It can be very painful when a relationship that was important to you ends. Perhaps you feel angry, betrayed, scared, frustrated, misunderstood, or sad. The pain often feels very intense. It may be accompanied by self-doubt, questioning, depression or anxiety. When you are feeling the pain, you might withdraw – or you might desperately search for someone else who can fill the gaping wound that seems to take over everything in your life.
Please remember that when trust has been broken, it takes time to heal. Give yourself time and space to grieve, to feel the loss and the pain and the anger. Healing cannot happen overnight, and the pain cannot be swept under the carpet. If you try to ignore it or deny it, it will surface in unexpected ways or unexpected places. Find safe places and safe people who are able to understand and respect your feelings and your pain. It takes time and compassion to regain your balance and move into a place of acceptance and peace.
How can you restore a positive sense of self after everything you have been through?
How do you regain your confidence and inner strength, so you can move on and trust someone else?
I have met many people who think of trust as an “all or nothing” proposition. Either I trust someone or I don’t trust them, right? While this may sound sensible, this way of thinking actually makes us more vulnerable. Healthy trust is built over time. Healthy trust needs time to grow and be “tested”. If we just give trust to someone without them earning it, we are giving away our personal power. We are no longer listening to our inner voice, the part that is watching out for us and working very hard to keep us safe.
It takes time to get to know another person. Are their actions consistent with their words? Do they follow through and do the things they say they will do? Are they able to take responsibility for their own actions? Are they willing to talk about conflict and about differences? Are they open to hear and consider others’ point of view? You need to be willing to take the time to listen, to pay attention to what your inner voice is telling you. Instead of “all or nothing”, you can gently let a relationship unfold, and stay connected to yourself in the process.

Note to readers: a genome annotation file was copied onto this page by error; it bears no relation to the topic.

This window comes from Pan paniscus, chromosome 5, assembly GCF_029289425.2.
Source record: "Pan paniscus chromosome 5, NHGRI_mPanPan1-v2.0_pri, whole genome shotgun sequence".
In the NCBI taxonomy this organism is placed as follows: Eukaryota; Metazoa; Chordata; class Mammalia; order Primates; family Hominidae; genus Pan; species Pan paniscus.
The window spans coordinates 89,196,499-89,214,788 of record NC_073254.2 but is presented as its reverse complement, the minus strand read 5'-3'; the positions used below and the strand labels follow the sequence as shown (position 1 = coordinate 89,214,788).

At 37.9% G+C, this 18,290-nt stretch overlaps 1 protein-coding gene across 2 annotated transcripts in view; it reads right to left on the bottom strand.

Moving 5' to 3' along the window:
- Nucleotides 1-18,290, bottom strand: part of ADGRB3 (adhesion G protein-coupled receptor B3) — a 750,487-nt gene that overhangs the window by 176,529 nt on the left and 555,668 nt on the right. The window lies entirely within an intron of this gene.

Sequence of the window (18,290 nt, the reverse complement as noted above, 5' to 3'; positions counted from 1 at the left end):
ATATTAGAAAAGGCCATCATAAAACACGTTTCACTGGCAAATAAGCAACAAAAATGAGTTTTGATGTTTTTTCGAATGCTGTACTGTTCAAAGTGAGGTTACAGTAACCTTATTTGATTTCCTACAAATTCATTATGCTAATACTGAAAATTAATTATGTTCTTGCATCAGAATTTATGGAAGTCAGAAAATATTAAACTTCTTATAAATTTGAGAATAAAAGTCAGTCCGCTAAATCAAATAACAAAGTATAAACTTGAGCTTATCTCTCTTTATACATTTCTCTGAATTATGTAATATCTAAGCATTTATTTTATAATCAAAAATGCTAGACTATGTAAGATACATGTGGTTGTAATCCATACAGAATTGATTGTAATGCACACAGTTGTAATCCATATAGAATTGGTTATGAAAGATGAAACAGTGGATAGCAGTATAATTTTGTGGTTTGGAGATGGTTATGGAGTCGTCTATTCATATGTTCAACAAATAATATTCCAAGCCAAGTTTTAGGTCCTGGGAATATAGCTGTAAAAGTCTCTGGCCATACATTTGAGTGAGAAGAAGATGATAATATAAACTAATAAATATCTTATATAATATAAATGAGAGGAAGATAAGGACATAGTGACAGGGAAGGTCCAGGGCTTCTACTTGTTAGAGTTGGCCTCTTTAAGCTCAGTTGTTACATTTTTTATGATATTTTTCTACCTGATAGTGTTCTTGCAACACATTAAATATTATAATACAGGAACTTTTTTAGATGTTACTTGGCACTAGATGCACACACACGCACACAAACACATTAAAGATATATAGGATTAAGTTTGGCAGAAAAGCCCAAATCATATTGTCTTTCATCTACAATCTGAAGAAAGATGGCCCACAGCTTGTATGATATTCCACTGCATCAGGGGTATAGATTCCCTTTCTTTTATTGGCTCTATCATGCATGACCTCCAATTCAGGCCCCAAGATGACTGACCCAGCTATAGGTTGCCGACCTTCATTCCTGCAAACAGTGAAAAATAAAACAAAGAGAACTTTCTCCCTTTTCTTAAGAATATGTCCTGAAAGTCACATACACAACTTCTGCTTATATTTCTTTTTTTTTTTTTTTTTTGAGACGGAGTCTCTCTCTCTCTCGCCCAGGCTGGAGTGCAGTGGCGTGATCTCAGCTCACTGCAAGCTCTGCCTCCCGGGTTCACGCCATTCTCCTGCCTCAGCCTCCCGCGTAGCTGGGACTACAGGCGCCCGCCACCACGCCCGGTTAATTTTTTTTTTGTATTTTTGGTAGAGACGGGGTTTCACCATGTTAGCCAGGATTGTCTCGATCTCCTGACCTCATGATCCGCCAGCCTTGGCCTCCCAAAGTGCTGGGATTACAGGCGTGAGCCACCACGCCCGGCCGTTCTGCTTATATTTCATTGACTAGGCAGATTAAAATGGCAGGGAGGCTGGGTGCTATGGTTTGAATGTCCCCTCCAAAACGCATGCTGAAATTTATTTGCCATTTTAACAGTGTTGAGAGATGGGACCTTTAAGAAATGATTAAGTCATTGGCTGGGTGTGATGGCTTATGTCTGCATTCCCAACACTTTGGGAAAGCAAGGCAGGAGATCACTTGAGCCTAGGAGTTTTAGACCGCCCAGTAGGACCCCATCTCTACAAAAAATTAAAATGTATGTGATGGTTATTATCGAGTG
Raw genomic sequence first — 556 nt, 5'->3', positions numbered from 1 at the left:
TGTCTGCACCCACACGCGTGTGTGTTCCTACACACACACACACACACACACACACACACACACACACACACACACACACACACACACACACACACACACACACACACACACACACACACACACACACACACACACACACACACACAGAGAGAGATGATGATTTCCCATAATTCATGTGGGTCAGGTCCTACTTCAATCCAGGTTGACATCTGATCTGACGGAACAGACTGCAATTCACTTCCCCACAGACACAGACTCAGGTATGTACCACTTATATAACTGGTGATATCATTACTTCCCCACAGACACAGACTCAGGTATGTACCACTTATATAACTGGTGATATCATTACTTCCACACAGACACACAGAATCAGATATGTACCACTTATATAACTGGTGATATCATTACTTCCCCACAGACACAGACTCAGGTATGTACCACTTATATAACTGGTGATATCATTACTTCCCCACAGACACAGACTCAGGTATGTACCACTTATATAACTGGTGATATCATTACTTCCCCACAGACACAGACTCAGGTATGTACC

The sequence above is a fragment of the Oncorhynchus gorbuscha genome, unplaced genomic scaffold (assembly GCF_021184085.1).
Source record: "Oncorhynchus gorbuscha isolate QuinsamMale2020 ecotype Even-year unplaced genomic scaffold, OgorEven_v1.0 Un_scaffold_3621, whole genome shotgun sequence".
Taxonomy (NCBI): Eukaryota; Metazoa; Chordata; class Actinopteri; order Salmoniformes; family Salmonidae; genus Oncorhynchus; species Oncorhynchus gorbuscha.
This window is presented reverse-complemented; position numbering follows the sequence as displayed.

The bottom line is that the more you feel good about yourself and trust yourself, the more you will have the tools and the awareness to be in a safe and healthy relationship. The more you trust yourself, the more you can trust others in a healthy and open way. How does this work? It works like this: as you trust yourself, you will pay attention to when you feel safe and when you don’t feel safe. Your safety is no longer dependent on someone else making you feel safe, because you are tuned in to your own signals and your own intuition. You are able to speak out if something doesn’t feel right to you. You acknowledge your fears and concerns in the relationship. And if you do not feel safe, or if you always feel bad about yourself, you take responsibility to leave the relationship, because you know that you deserve positive, healthy relationships. Wow! What a freeing and healing place to live.
It is very possible to move on to healthier, happier and more fulfilling relationships. You will need to work hard to face your anger, your fear and your disappointment, but the results of your work will be so amazing that the journey is definitely worth it. And remember, if you don’t have the support you need to get through it, seek out someone who can help you. Don’t stay alone in the pain and the fear. Reach out and find others who understand and who can help you start on your journey of compassion and self awareness.
At times our own light goes out and is rekindled by a spark from another person.
Each of us has cause to think with deep gratitude of those who have lighted the flame within us.
~ Albert Schweitzer